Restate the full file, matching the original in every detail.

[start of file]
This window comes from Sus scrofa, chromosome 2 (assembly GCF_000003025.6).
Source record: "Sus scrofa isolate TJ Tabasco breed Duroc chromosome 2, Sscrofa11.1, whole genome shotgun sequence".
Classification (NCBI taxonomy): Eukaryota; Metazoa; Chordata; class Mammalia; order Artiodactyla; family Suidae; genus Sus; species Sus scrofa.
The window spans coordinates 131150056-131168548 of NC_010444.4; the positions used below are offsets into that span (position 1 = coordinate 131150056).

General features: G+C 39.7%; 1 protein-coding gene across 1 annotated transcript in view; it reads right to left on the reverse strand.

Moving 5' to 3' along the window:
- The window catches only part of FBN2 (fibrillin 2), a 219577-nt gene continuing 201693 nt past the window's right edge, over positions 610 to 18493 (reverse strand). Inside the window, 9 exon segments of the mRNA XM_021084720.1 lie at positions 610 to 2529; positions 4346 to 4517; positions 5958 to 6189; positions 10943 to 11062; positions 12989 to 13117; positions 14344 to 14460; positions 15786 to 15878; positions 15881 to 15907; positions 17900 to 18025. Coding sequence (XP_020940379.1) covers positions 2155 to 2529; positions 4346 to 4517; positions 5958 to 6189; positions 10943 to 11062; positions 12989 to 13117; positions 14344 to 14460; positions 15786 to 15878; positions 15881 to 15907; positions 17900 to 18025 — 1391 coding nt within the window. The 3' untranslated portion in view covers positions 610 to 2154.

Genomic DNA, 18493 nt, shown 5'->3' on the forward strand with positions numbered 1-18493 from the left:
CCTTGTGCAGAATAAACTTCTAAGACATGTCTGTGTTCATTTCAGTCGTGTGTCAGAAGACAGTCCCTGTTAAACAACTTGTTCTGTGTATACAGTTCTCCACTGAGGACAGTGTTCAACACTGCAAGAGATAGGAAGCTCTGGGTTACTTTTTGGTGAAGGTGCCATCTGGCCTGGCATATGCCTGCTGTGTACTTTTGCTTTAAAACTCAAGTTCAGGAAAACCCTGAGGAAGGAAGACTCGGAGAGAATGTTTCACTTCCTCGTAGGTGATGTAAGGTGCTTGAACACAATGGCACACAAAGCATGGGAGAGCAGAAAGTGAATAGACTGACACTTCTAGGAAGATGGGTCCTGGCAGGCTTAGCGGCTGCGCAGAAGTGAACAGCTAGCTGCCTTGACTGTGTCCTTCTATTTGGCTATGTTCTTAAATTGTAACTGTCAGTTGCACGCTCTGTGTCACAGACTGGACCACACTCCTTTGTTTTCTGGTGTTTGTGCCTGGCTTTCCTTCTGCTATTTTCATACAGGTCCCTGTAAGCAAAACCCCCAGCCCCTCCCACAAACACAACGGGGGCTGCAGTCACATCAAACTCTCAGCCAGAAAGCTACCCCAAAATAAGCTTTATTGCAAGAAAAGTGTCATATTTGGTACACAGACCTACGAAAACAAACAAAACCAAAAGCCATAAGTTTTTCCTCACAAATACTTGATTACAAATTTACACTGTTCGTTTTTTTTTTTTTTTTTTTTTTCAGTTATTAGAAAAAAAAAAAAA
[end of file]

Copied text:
This window comes from Sus scrofa, chromosome 2 (assembly GCF_000003025.6).
Source record: "Sus scrofa isolate TJ Tabasco breed Duroc chromosome 2, Sscrofa11.1, whole genome shotgun sequence".
Classification (NCBI taxonomy): Eukaryota; Metazoa; Chordata; class Mammalia; order Artiodactyla; family Suidae; genus Sus; species Sus scrofa.
The window spans coordinates 131150056-131168548 of NC_010444.4; the positions used below are offsets into that span (position 1 = coordinate 131150056).

General features: G+C 39.7%; 1 protein-coding gene across 1 annotated transcript in view; it reads right to left on the reverse strand.

Moving 5' to 3' along the window:
- The window catches only part of FBN2 (fibrillin 2), a 219577-nt gene continuing 201693 nt past the window's right edge, over positions 610 to 18493 (reverse strand). Inside the window, 9 exon segments of the mRNA XM_021084720.1 lie at positions 610 to 2529; positions 4346 to 4517; positions 5958 to 6189; positions 10943 to 11062; positions 12989 to 13117; positions 14344 to 14460; positions 15786 to 15878; positions 15881 to 15907; positions 17900 to 18025. Coding sequence (XP_020940379.1) covers positions 2155 to 2529; positions 4346 to 4517; positions 5958 to 6189; positions 10943 to 11062; positions 12989 to 13117; positions 14344 to 14460; positions 15786 to 15878; positions 15881 to 15907; positions 17900 to 18025 — 1391 coding nt within the window. The 3' untranslated portion in view covers positions 610 to 2154.

Genomic DNA, 18493 nt, shown 5'->3' on the forward strand with positions numbered 1-18493 from the left:
CCTTGTGCAGAATAAACTTCTAAGACATGTCTGTGTTCATTTCAGTCGTGTGTCAGAAGACAGTCCCTGTTAAACAACTTGTTCTGTGTATACAGTTCTCCACTGAGGACAGTGTTCAACACTGCAAGAGATAGGAAGCTCTGGGTTACTTTTTGGTGAAGGTGCCATCTGGCCTGGCATATGCCTGCTGTGTACTTTTGCTTTAAAACTCAAGTTCAGGAAAACCCTGAGGAAGGAAGACTCGGAGAGAATGTTTCACTTCCTCGTAGGTGATGTAAGGTGCTTGAACACAATGGCACACAAAGCATGGGAGAGCAGAAAGTGAATAGACTGACACTTCTAGGAAGATGGGTCCTGGCAGGCTTAGCGGCTGCGCAGAAGTGAACAGCTAGCTGCCTTGACTGTGTCCTTCTATTTGGCTATGTTCTTAAATTGTAACTGTCAGTTGCACGCTCTGTGTCACAGACTGGACCACACTCCTTTGTTTTCTGGTGTTTGTGCCTGGCTTTCCTTCTGCTATTTTCATACAGGTCCCTGTAAGCAAAACCCCCAGCCCCTCCCACAAACACAACGGGGGCTGCAGTCACATCAAACTCTCAGCCAGAAAGCTACCCCAAAATAAGCTTTATTGCAAGAAAAGTGTCATATTTGGTACACAGACCTACGAAAACAAACAAAACCAAAAGCCATAAGTTTTTCCTCACAAATACTTGATTACAAATTTACACTGTTCGTTTTTTTTTTTTTTTTTTTTTTCAGTTATTAGAAAAAAAAAAAAA